Read Full Post »

Union members protest the worker lockout

Earlier this, week, I spent time with some very fine folks from the United Steel Workers Local 13-1. Since April 22nd, about 235 workers have been locked out of the Dow Chemical facility in Deer Park, with the company citing failed labor negotiations. The workers have not been receiving pay or benefits since that time.

Stephanie Thomas met with USW 13-1 President Lee Medley

One of the union leaders told me that even though the workers were willing to continue working until negotiations had been reached, the company still locked them out.

The union members are an important part of the workforce and they help ensure safe operations. With all the incidents that have happened over recent months along the ship channel, such as the ITC Disaster, safety needs to be a top concern.

The workers are asking for your support. They are receiving donations to help the impacted families.


Specific items needed are posted on the USW website.

Make donations in person to either union hall:
USW 13-1 North Union Hall (Located Near the DOW Facility)
311 Pasadena Blvd.
Pasadena, TX 77506
Monday-Friday 8 AM – 4 PM
* Please call if making a donation outside of these times: 713-473-3381

USW 13-1 South Union Hall
2327 Texas Avenue
Texas City, TX 77590
Monday-Friday 1 PM-5 PM
* Please call if making a donation outside of these times: 409-945-2355

Because these workers are not receiving pay or benefits, anything that you can offer will go a long way toward supporting them and their families.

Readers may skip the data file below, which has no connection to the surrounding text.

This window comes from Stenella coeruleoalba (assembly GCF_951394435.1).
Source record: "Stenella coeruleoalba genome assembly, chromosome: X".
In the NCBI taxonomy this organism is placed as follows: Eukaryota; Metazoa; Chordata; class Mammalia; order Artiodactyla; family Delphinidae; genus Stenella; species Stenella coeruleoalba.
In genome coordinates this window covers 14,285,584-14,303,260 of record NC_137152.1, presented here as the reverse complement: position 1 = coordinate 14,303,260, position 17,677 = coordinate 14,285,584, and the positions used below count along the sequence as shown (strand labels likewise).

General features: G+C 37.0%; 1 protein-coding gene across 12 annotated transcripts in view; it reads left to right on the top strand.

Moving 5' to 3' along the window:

Read Full Post »

Note: Today the Texas House of Representative’s Committee on Elections held a public hearing on Senate Bill 9, which would suppress votes in Texas by creating new criminal penalties and requirements for voters and election administrators. In an unusual move, registration for public testimony on the bill was closed by 8:30 a.m. CT. Even though hundreds of people had registered in advance of the hastily imposed deadline, hundreds more did not arrive in time. Certain members of the committee and the public are now calling on Committee Chairman Stephanie Klick to reopen testimony. The Elections Committee hearing will resume when the House finishes its business for the day.

Statement by Adrian Shelley, director of Public Citizen’s Texas office

Make no mistake: This bill is an attempt to suppress voters, and this attempt to gag witness testimony only proves that. Hundreds of people traveled to Austin from across Texas to voice their opposition to this bill. Now, due to an arbitrary decision by Chairman Klick, the people’s voices will not be heard. If our lawmakers are confident that this bill is about “election integrity” and not voter suppression, then they have nothing to fear from the testimony of hundreds of civic-minded Texans. Klick and the members of the Elections Committee still have an opportunity to reopen testimony and let Texas voters be heard. We must do that now.

Read Full Post »